There are those who prefer automatic transmissions because of their ease and efficiency. Then there are those who prefer a manual transmission due to its performance and control. Is there really a better choice between the two? As with most decisions made in life, the answer is, it depends. Obviously if you’ve never learned to drive a standard, you’re going to need an automatic. On the other hand, many people first learned to drive on a stick-shift and the ease of an automatic is both bland and boring for them. No matter which you prefer, there is good and bad to both.

We’ll start with the good and bad of the automatic. The first good thing about the automatic is the obvious one – it’s easier to operate. No clutch to press in, no stick to constantly move, just push the gas and the car goes. It’s much easier for a driver because he/she does not have to pay attention to the vehicle’s rpm or speed to shift. Today’s automatic transmissions are regulated and operated by the onboard computer. It knows when it should shift, downshift, and remain stationary. If you can tell the difference between a “D” and an “R”, you’re all set to drive an automatic.

Reliability and repair costs are also in favor of automatics. Because they are designed to be handled by the computer, automatic transmissions don’t suffer from human error. The only human error which can hurt an automatic is the failure to properly change the transmission fluid and/or filter. As long as you keep up with your mileage intervals, your automatic tranny will outlast several other areas of your vehicle.

The bad side to automatics is that, should the need for repairs ever arise, they are traditionally more expensive to fix. Automatics are filled with small passageways in the valve body, numerous clutch packs, gears, and computerized sensors and relays. As such, they are much more complicated to repair. Filters are designed to remove harmful contaminants, such as the aluminum shavings that fill a transmission over the natural course of time due to constant friction, before they have a chance to plug up the valve body. However, if the filter and fluid is not changed regularly, these contaminants can wreak havoc on the internal workings.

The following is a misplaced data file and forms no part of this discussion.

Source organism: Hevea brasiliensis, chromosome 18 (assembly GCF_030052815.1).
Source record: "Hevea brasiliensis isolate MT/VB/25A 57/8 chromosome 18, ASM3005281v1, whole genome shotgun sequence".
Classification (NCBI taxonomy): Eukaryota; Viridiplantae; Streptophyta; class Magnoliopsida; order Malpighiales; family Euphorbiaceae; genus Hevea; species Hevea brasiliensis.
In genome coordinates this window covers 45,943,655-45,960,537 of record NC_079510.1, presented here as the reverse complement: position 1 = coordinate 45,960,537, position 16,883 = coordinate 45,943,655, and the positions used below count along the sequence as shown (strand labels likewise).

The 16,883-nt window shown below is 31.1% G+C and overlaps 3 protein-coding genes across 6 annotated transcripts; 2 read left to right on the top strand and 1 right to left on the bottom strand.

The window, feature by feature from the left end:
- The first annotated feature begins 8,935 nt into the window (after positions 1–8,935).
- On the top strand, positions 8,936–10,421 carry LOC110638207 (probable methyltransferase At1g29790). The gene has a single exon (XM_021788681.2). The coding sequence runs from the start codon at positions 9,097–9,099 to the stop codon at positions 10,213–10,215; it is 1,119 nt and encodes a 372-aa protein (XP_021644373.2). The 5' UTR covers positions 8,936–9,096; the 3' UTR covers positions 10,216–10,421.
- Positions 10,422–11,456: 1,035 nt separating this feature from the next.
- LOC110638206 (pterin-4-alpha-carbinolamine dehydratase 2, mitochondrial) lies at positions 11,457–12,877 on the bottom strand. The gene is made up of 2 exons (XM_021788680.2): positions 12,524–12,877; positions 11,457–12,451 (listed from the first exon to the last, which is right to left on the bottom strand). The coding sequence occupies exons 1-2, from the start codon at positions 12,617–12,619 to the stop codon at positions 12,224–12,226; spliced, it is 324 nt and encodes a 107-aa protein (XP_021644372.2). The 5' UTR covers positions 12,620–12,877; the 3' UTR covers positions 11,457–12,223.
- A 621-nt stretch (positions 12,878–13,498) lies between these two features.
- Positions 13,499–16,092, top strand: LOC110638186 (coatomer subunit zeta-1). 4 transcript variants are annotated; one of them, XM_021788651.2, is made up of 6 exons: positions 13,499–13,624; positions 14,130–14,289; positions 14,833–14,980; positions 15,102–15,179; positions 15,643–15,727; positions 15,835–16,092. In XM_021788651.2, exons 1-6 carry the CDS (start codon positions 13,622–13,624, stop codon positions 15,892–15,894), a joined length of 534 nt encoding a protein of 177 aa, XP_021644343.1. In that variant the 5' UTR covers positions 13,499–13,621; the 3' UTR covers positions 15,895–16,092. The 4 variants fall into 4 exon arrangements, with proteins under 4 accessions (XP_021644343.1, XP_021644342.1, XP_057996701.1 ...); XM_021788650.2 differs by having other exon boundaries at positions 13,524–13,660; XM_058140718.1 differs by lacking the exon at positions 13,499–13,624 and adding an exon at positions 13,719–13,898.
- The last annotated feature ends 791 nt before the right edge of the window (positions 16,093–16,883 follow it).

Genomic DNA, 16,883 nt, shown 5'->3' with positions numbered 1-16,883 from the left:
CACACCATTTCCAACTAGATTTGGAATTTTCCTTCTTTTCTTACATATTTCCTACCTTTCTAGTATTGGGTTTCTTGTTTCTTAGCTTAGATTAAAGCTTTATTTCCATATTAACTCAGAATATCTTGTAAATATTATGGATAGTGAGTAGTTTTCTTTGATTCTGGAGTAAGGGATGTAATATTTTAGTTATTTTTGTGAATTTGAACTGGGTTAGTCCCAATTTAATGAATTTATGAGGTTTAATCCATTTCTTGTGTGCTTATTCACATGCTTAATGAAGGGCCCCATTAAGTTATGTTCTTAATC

Now, we’ll look at the good side of the manual transmission. Obviously, as mentioned in the previous paragraph, the standard transmission is of a much simpler design and traditionally costs less to repair when there is a problem. It also gives your vehicle the opportunity to utilize more of its power. Since the driver controls when the vehicle shifts, the gearing can be utilized to its maximum output. This is not the case with an automatic which is told when to shift, meaning that gearing cannot reach its maximum potential before the gearing range changes.

Also, despite how well an automatic transmission is controlled, acceleration can only reach its maximum potential if there is a human being controlling when the gears change. Granted, the automatic transmission has come a long way in performance standards, but an experienced driver with a manual transmission will still outperform an automatic every time. This is the biggest reason that NASCAR drivers typically drive manual transmissions.

The bad part of the manual transmission is the more frequent need for repair. If you’ve ever owned a standard tranny, you know that sooner or later you’re going to need to replace the clutch. That’s just the nature of the beast. Clutches consist of a friction plate made of similar material to your brake pads. After so many miles of usage, it’s going to wear out. Unfortunately, this is never usually a cheap or an easy fix.

The choice of which is the better to drive definitely relies on the driver. It’s a personal preference that is usually only attained by driving both options and deciding which is best for you.

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